By Chi Onwurah MP
First Published on the LabourList Blog. Published in issue 30 of The Ofi Press.
The North East Special Edition: Displacement (Part 2)
“Where are you from?”
“No, where are you from?”
“But where do you really come from?”
“Newcastle, you f***ing idiot, do you want me to sing you the Blaydon Races?”
Well that last comment never actually made it to my lips but it often passed through my head when faced with those for whom my appearance did not shout of the city I grew up in.
Local identity was always important to me, my mother was a champion of Newcastle – our schools, metro, hospitals, town moor and, of course, football team. Whilst English sounded too colonial and posh, and Nigeria was a world away, I always knew I was a Geordie. It was only after I moved to France that I started to call myself English – I could not pretend to be Scottish (the French love the Scots) and was otherwise in danger of being thought American. Besides, I missed streaky bacon, warm bitter and strong tea. There was no getting away from it.
Many of my age may have followed similarly tortuous routes to understanding their Englishness. Identity and nationhood are a difficult subject for the left, as Orwell often observed. The Tories wrap themselves in the Union Jack but we have long had a problem with the Cross of St George.
At the heart of this difficulty, I believe, is our desire for equality, ultimately global equality, and the fear that local, regional or national identity contradicts this.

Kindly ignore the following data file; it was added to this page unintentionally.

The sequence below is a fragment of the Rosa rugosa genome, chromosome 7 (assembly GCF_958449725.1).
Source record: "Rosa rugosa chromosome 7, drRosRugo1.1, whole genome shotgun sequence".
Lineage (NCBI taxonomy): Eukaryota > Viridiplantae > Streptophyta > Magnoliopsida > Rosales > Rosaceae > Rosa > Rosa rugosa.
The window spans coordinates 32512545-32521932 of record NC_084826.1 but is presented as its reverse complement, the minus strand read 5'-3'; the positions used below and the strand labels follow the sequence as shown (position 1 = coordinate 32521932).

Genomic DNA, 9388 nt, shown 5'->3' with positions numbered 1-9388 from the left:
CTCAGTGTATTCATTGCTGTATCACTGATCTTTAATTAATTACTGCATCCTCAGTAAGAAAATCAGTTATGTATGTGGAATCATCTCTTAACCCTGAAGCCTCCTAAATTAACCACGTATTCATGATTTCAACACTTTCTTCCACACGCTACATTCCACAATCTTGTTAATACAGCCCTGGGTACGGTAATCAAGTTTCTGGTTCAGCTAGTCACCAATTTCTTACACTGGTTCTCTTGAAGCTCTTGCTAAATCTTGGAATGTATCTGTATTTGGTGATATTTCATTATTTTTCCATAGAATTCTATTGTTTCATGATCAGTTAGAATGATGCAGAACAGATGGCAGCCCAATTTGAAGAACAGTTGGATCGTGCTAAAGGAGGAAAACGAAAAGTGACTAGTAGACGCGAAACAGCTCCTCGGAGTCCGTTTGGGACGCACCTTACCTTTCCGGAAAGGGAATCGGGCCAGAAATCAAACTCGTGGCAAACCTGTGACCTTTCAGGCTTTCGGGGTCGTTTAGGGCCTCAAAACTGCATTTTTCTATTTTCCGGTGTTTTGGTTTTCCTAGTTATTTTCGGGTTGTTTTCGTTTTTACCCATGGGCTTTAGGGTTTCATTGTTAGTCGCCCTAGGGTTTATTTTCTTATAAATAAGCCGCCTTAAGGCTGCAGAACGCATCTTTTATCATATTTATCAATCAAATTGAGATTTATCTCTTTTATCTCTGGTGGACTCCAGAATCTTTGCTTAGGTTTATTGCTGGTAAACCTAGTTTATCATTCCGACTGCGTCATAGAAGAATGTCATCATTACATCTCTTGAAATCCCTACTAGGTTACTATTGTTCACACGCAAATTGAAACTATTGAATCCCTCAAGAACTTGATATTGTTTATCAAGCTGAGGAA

But truly progressive politics must be mature enough to take pride in diverse identities. I know who my constituents are. In my primary schools the same children can be Arthurian Knights on St Georges Day and speak up for Gandhi during India week. Young Geordies may support Pakistan at cricket, England at football and Murray at tennis – or they may not. Either way, it is not evidence of irrational superstition or cultural fragmentation, but part of a rich heritage of tolerance and diversity.
Regional identity is an important part of this heritage. When Eric Pickles bans all reference to regions, he is seeking to manipulate identity for political purposes. Just as Thatcher said there is no such thing as society, Pickles wants to pretend we only have the nation state to identify with. We are all English. We are all in it together. We are all the same. No. The left must win this intellectual argument. I believe our most valuable possession, and the one which will ultimately ensure the triumph of the progressive agenda, is our belief in each other. It is a pre-requisite of a cohesive society. Often our belief in each other does operate more strongly at the local than the national or international level. And the way to strengthen it is not to attack local identity but to build out from it to the progressive alliance we seek.
As a child I would write my address as 172 Hillsview Avenue, North Kenton, Newcastle, the North, England, Great Britain, Europe, Earth, Solar System, Milky Way, the Universe. It has been a tortuous route, but I may well have known the answer all along.
Image: The Gateshead Pool, Richard E. Hook